|Monocotyledon|| Literature for Canna indica
Maas-van de Kamer & Maas, 2008; Mabberley, 2008; Wagner et al., 1990, 1999; Lorence & Wagner, 2019.
|Cannaceae -- The Canna Family||Bibliography|
Common name(s): ali`iope, Indian-shot, li`iope, poloka
|Distribution||Native to the Neotropics, now widely cultivated and naturalized in tropical and subtropical areas.In the Hawaiian Islands, naturalized on Kaua`i, O`ahu, Moloka`i, Lana`i, Maui, Hawai`i.|
||Perennial herb from tuberous rhizomes; stems 80‒200 cm long.
||Leaves with petiole very short or essentially absent; blade oblong or oblong-elliptic, 30‒60 cm long, 15‒25 cm wide, apex abruptly long acuminate, gradually tapering to the sheathing base.
||Inflorescences a thyrse, bracts lanceolate, 10‒15 cm long, apex boat-shaped, bract of flower whitish, membranous, 10–18 mm long. Flowers with whitish sepals, membranous, oblong-lanceolate, 8‒12 mm long;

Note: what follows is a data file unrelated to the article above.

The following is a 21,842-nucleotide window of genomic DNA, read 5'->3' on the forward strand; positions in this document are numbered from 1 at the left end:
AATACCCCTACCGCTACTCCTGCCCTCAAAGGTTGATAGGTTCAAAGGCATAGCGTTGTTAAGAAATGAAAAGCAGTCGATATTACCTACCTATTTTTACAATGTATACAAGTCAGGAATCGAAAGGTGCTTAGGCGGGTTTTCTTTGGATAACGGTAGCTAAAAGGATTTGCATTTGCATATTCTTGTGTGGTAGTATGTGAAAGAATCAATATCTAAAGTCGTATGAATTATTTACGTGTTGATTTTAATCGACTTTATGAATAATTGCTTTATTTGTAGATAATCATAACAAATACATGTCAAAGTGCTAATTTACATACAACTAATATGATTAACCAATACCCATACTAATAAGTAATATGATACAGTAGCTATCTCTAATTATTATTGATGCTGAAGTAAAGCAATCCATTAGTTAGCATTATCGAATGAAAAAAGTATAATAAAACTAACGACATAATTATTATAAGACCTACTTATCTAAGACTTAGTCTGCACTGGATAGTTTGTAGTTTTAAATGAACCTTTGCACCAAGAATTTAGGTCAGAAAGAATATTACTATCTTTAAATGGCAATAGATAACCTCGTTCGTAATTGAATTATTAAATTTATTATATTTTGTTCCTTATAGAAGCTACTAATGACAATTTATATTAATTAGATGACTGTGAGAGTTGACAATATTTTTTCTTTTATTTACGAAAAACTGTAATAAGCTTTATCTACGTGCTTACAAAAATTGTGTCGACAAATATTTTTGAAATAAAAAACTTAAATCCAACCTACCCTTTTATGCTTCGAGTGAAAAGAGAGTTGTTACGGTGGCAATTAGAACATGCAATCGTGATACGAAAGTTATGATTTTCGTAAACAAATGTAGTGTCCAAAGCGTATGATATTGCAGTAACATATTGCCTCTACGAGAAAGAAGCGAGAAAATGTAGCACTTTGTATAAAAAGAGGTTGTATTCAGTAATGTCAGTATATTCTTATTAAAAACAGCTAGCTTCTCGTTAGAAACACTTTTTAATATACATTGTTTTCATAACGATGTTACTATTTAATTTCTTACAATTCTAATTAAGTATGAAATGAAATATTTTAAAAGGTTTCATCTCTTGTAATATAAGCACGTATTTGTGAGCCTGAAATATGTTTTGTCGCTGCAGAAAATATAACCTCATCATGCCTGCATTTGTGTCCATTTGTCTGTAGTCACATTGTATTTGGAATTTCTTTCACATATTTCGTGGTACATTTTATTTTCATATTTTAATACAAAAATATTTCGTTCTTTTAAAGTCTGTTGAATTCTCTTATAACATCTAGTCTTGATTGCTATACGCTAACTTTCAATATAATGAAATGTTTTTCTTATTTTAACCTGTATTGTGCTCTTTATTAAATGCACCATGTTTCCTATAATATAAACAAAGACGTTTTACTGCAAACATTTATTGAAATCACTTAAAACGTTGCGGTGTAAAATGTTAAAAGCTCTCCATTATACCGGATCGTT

petals pale yellow, sometimes tinged pink or red, erect, lanceolate, 30‒40 mm long; staminodes 3, conspicuous, dark red, orange, or yellow and then sometimes with red streaks, erect, narrowly oblanceolate, 40‒50 mm long, the inner one fertile and slightly smaller; labellum orange with red
spots and streaks, narrower than other
staminodes and somewhat asymmetrical.
||Fruit ellipsoid, ca. 2.2‒3 cm long, surface warty, warts deciduous.
||Seeds very dark brown to black, very hard, globose, ca. 3-7 mm in diameter.
||2n = 18, 27.
||The starchy rhizomes of forms of Canna indica are edible.